It is not the car that takes off from your house like Moller or the Jetsons, nor a plane that only goes to airports. I think it's a very clever compromise. No reason for it to cost 50,000 pounds though, and soon it probably won't.

  • No, seriously. That actually looks like a LOT of fun!

    Buuuuuut, it also looks like a suicide machine. --I mean, ultralights are dangerous enough, but this one looks fantastically dangerous. Fixed wing aircraft still get to keep their wings in a strong wind.

    But then, while pondering this 2003 U.S. Paragliding Accident Summary, [comcast.net] (1 per 500 paragliders died in 2003) I was struck by the notion that, yeah, there are going to be some accidents, --that's the nature of tying yourself to a kite and jumping off a mo

  • Don't want to piss on anyone's parade but it's just a Dune Buggy with a fan and a parasail. Nothing new or futuristic, sooner or later somebody was going to glue those 3 items together.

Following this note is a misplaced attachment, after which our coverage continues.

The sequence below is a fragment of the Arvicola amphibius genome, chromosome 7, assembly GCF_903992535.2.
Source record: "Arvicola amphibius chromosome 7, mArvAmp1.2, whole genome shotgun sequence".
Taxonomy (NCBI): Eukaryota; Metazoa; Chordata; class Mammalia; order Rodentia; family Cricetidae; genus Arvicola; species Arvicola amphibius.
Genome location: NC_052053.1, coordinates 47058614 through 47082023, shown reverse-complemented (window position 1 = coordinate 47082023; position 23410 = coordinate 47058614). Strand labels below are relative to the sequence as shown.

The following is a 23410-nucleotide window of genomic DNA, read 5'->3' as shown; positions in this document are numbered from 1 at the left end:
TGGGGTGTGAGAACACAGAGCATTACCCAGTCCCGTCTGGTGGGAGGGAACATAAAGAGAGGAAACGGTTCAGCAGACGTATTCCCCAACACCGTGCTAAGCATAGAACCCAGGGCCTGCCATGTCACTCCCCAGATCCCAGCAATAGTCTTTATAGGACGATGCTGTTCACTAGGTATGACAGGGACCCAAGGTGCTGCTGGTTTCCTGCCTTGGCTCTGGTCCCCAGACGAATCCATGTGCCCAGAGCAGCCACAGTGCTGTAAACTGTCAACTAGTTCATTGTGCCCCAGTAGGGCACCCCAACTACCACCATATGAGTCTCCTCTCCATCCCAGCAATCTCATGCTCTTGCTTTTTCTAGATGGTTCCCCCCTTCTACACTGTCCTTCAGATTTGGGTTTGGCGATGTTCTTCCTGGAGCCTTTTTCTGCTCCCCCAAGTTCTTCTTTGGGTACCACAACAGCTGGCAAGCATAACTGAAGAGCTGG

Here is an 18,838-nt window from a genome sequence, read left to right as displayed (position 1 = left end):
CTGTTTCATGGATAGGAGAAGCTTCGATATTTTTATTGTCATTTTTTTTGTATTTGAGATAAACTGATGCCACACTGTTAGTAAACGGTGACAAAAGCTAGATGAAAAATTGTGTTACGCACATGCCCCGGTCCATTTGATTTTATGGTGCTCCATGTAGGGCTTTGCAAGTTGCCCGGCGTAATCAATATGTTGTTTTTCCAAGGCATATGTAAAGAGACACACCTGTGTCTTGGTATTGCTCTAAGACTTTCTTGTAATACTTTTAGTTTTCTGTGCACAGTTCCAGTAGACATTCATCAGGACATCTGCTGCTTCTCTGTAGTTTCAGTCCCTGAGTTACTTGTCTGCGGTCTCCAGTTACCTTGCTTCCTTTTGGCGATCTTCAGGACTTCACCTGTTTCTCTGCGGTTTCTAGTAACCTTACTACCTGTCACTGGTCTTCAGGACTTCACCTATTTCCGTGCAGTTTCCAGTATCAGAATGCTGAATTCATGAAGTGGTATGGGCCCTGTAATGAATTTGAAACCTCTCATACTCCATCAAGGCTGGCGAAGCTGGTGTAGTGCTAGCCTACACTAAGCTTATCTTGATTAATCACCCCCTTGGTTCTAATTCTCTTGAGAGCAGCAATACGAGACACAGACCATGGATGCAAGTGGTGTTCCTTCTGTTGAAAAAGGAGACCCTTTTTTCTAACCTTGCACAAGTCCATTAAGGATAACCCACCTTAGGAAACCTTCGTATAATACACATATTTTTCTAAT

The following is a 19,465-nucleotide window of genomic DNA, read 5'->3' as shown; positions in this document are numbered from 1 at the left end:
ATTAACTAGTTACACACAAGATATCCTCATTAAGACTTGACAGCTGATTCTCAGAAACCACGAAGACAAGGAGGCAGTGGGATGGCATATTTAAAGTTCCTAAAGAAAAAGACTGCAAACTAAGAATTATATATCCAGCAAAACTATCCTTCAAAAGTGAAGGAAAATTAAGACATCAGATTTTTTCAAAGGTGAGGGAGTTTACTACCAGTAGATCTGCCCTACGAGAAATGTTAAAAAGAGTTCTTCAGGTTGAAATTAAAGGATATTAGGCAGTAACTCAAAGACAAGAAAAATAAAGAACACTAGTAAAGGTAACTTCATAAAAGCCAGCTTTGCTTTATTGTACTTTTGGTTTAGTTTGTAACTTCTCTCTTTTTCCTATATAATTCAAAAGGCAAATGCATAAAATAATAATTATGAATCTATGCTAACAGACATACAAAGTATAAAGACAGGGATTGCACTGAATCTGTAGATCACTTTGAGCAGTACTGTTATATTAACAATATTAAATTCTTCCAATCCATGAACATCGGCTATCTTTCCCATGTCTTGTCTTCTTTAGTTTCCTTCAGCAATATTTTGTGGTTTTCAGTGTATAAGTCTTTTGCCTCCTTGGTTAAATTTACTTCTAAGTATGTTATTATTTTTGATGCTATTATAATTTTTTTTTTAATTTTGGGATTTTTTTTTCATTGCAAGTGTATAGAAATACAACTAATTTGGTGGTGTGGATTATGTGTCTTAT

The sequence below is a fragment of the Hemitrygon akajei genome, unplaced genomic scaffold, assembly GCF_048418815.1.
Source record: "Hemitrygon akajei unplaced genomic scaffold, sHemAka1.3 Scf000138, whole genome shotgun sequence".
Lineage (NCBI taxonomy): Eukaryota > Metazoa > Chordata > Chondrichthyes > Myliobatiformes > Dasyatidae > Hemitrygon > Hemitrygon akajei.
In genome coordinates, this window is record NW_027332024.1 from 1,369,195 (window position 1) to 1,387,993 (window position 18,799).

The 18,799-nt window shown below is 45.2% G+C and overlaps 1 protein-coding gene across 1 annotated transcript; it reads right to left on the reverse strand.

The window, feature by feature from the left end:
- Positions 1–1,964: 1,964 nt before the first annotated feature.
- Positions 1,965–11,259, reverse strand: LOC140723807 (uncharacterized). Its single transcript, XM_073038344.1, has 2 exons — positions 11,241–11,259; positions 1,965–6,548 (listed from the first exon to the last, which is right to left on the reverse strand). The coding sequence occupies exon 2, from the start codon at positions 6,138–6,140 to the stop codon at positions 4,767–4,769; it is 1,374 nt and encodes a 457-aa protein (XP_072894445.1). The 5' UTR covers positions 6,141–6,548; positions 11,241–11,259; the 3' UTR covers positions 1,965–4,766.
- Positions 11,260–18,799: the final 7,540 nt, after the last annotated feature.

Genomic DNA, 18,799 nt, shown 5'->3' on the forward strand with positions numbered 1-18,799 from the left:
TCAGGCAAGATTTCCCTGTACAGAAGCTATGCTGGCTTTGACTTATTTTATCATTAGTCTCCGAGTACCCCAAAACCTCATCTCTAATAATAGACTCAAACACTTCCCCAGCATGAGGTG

• by Thumper_SVX (239525) on Thursday February 26, 2009 @11:09AM (#26998195) Homepage

    Lots of negative commentary here about the concept... but whatever.

    Honestly, I can see this being incredibly useful. There are areas in Africa specifically that are almost completely inaccessible, or very hard to access easily for medical or personnel reasons. Something like this I can see being extremely useful (and probably cheaper than an helicopter) because you can take off from any reasonably flat area, land within a mile or so of your destination and then drive to your destination.

    This concept takes a lot of the problems out of the equation that are involved in light aircraft (no ground transportation at your destination, needs at least a partially finished runway) or an helicopter (expensive to buy and maintain, pilot training is extremely expensive, sand in the engine is a BAD THING!). This thing could be used in these environments to improve the lot of those people.

    I don't see this as being really designed for the Western world, we have great roads and cars designed for that... but we are not "the world"... we are just a small part of it that sometimes thinks we are all there is.

    I love this concept... I can see so many practical uses for it... but hell, I'd love to fly one myself. :)

I find you lack of faith in the forth dithturbing. - Darse ("Darth") Vader